We present an architecture (see Figure 1) that serves for several video object segmentation scenarios (single-object vs. multi-object, and one-shot vs. zero-shot). Our model is based on RSIS [26], a recurrent model for instance segmentation that predicts a mask for each object instance of the image at each step of the recurrence. Thanks to the RNN’s memory capabilities, the output of the network does not need any post-processing step since the network learns to predict a mask for each object. In our model for video object segmentation, we add recurrence in the temporal domain to predict instances for each frame of the sequence.

The fact that our proposed method is recurrent in the spatial (the different instances of a single frame) and the temporal (different frames) domains allows that the matching between instances at different frames can be handled naturally by the network. For the spatial recurrence, we force that the ordering in which multiple instances are predicted is the same across temporal time steps. Thus, our model is a fully end-to-end solution, as we obtain multi-object segmentation for video sequences without any post-processing.

Our architecture addresses the challenging task of zero-shot learning for VOS (also known as unsupervised VOS in a new challenge from DAVIS-2019111https://davischallenge.org/challenge2019/unsupervised.html). In this case, no initial masks are given, and the model should discover segments along the sequences. We present quantitative results for zero-shot learning for two benchmarks: DAVIS-2017 [22] and YouTube-VOS [33]. Furthermore, we can easily adapt our architecture for one-shot VOS (also known as semi-supervised), by feeding the objects masks from previous time steps to the input of the recurrent network. Our contributions can be summarized as follows:

  • We present the first end-to-end architecture for video object segmentation that tackles multi-object segmentation and does not need any post-processing.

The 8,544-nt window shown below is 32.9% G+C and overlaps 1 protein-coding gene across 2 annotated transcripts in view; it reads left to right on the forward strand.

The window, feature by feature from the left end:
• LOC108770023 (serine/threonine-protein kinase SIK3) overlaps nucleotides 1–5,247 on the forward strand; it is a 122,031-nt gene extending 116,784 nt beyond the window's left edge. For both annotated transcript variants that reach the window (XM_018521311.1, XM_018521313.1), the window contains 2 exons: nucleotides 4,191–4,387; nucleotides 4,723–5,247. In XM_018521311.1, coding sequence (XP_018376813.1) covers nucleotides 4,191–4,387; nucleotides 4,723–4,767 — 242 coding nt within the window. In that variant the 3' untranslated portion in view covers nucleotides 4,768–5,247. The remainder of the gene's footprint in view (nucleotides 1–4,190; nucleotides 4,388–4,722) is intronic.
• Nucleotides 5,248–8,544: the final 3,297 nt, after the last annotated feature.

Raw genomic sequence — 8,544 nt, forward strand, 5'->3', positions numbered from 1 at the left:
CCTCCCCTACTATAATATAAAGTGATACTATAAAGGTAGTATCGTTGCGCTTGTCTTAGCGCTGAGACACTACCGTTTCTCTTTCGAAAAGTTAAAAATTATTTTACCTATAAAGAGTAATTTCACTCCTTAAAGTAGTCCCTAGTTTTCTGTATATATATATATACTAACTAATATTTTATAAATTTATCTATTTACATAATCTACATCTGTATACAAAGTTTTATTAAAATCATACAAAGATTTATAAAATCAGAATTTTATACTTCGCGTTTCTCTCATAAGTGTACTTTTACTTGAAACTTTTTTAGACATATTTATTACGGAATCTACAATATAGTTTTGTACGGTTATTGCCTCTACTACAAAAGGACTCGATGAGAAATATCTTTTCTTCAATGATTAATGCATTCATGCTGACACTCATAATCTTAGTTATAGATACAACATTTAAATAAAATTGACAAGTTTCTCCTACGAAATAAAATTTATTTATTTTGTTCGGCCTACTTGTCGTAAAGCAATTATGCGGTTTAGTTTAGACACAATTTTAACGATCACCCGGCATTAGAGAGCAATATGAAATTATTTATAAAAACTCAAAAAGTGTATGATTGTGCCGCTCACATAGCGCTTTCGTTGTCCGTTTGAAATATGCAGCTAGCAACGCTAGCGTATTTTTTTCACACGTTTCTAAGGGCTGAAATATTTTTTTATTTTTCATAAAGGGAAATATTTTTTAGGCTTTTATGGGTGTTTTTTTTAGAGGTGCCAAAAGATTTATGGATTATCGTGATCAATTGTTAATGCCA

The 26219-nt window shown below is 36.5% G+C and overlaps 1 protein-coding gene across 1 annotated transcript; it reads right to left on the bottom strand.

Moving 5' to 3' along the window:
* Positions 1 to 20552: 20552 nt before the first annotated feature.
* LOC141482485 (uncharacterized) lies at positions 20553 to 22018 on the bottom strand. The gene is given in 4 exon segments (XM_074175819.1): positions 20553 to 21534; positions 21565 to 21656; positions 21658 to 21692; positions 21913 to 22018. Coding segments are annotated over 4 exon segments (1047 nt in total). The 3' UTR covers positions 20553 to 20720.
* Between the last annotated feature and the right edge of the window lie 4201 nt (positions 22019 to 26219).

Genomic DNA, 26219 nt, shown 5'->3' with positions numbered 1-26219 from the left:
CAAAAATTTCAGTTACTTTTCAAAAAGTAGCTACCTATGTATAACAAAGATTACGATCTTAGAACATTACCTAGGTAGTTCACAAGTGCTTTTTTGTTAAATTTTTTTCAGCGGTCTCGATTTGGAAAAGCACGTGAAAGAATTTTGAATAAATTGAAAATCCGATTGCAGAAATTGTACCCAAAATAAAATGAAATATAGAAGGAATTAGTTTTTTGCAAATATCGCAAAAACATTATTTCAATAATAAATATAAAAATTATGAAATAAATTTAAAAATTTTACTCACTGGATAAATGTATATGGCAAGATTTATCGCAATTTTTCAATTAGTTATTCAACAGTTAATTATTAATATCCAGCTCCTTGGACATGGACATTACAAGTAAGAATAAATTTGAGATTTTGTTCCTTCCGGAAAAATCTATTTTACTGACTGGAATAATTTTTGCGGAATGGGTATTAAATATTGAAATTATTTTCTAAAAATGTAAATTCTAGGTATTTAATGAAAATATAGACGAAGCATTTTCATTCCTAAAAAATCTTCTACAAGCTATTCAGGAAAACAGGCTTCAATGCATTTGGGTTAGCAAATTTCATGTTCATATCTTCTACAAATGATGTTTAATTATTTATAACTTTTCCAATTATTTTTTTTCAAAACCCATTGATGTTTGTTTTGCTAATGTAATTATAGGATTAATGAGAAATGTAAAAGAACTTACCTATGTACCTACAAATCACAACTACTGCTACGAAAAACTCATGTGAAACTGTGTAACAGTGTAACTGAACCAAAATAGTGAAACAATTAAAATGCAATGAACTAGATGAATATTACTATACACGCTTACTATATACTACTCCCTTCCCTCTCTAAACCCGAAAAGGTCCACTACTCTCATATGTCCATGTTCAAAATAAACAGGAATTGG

• Our model can easily be adapted to one-shot and zero-shot scenarios, and we present the first quantitative results for zero-shot video object segmentation for the DAVIS-2017 and Youtube-VOS benchmarks [22, 33].

  • We outperform previous VOS methods which do not use online learning. Our model achieves a remarkable performance without needing finetuning for each test sequence, becoming the fastest method.

2 Related Work

Deep learning techniques for the object segmentation task have gained attention in the research community during the recent years [3, 30, 20, 34, 5, 10, 29, 7, 27, 13, 28, 9, 14, 8, 31, 26]. In great measure, this is due to the emergence of new challenges and segmentation datasets, from Berkeley Video Segmentation Dataset (2011) [1], SegTrack (2013) [15], Freiburg-Berkeley Motion Segmentation Dataset (2014) [19], to more accurate and dense labeled ones as DAVIS (2016-2017) [21, 22], to the latest segmentation dataset YouTube-VOS (2018) [32], which provides the largest amount of annotated videos up to date.

Video object segmentation Considering the temporal dimension of video sequences, we differentiate between algorithms that aim to model the temporal dimension of an object segmentation through a video sequence, and those without temporal modeling that predict object segmentations at each frame independently.